Sorry. Temptation is not justification.
Making the right move under pressure is about integrity, honor and character, described well by the Air Force Academy as “ ... those qualities of moral excellence that stimulate a person to do the right thing, to take the right and proper actions, despite internal or external pressures to the contrary.”
If you commit to doing the right thing as your only option, regardless of cost, you’ll find even once-difficult calls to be self-evident.
4. I believe in living with purpose and passion. Joe E. Lewis said, “You only live once, but if you work it right, once is enough.” Life is not a rehearsal.
“Working life right” happens when you are clear about your purpose: that pursuit which captivates you, summons your enthusiasm, and calls you to commit yourself completely.
Find your purpose and invest it with all your passion. You’ll accomplish nothing of great import without such purpose and passion.
5. I believe in doing our best and being the best we can be.
You cannot do more than your best. However, you do not have the right to give an assignment less than your best effort.
If you cannot commit fully, it’s better you decline the task. However, once you accept an obligation, treat it as a sacred trust. Others ride on your pledge.
6. I believe in ‘do not give up.’ Ever.
Since my treatment for cancer, I’ve kept poet John Dryden’s battle cry atop my desk: “I am wounded, but I am not slain. I will lay me down to bleed awhile, then rise to fight again.”
Expect to be deceived, knocked down, stricken, and to see your best efforts fall short. Put these disappointments behind you, and resolve that you will not quit.
There will be days when you have exhausted your intellect, talent and strength, and you fear you can no longer go on. You must rise and fight again.
It was such spirit which Hall of Fame football Coach Vince Lombardi most valued: “The difference between success and failure is not a lack of strength, nor a lack of knowledge, but rather a lack of will.”
7. I believe in the power of love. Robert Kennedy wrote, “Real love is something unselfish. It involves sacrifice and giving.”
Mother Theresa described real love as empowering small moments: “What we need is to love without getting tired. If we love until it hurts, there will be no more hurt, only more love. In this life, we can do no great things, only small things with great love.”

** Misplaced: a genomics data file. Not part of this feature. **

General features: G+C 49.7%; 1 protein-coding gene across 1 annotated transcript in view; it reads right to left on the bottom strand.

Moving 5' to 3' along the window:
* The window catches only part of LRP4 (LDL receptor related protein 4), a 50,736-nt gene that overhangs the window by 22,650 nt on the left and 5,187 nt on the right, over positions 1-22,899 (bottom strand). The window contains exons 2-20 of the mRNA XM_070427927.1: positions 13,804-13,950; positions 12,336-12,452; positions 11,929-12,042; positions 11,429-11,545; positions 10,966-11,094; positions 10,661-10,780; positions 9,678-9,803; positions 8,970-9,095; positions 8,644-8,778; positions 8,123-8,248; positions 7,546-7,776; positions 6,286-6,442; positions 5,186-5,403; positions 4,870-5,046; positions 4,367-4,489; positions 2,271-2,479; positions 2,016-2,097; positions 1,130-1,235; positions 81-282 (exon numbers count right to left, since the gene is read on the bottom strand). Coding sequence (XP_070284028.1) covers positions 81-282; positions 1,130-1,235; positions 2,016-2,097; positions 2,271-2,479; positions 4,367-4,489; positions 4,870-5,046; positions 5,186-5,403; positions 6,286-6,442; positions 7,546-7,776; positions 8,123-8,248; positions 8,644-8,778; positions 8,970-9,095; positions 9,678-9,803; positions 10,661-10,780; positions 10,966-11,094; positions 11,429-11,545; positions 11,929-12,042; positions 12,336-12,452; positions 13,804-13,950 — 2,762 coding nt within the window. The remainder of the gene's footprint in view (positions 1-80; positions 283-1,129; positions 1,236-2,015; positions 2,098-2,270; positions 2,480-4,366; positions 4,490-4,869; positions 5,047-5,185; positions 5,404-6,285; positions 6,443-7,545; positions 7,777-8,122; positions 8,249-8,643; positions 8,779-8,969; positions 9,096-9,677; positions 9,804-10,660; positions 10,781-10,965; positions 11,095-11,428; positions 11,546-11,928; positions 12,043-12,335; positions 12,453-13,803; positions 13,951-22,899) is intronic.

Be unselfish and giving. Do not permit love to tire. And endow the “small things” with great love.
8. I believe in believing. In oneself. In others. And in wisdom and power beyond human capacity. And I do so for good reason: Life places hard choices and difficult obstacles along our road. We’re equipped to handle both.
However, know that no person is immune to the erosive ebb tides of temptation, fatigue and fear. We’re all vulnerable.
And as Bobby Dylan sang, in need of guidance and strength upon which to anchor our decisions and true our course: “Don’t let me drift too far. Keep me where you are, where I will always be renewed.”
Five decades ago, roasting under gown-and-cap in the Ohio sun, my goal was survival. On that day, “long-range” was about 90 minutes. The five decades ahead never crossed my mind.
And now, suddenly, it seems they’ve become my last 50 years. A half-century “blur,” posing familiar questions: “How did so much time pass so quickly? Where did the years go? Was it all it should have been?”
So expect the same: That you’ll burn through your next 50 years, likely at an accelerating pace; and, that it’ll happen fast.
So seize each moment. Commit to doing the right thing. Persevere.
And always give back more than you get. And waste no time hugging tree trunks. Like good fruit, the best version of you will always grow at the end of the bough. Out past the familiar, easy and comfortable.
To become all you can be, you must crawl far out on the limb, to a place Mark Knopfler calls “ ... at the edge of the night, still a light that gleams, beyond your wildest dreams.”
I’ll close by wishing you calm seas, a following wind, and a noble run ... years lived fully.
And upon completion, a grateful world weeping its loss. Even as you rejoice the time you were granted.
Jeff Blackman is a speaker, author, success coach, broadcaster and lawyer who lives part-time on Marco Island. His clients call him a “business-growth specialist.” Send an e-mail to firstname.lastname@example.org or go to jeffblackman.com to subscribe to his free e-letter.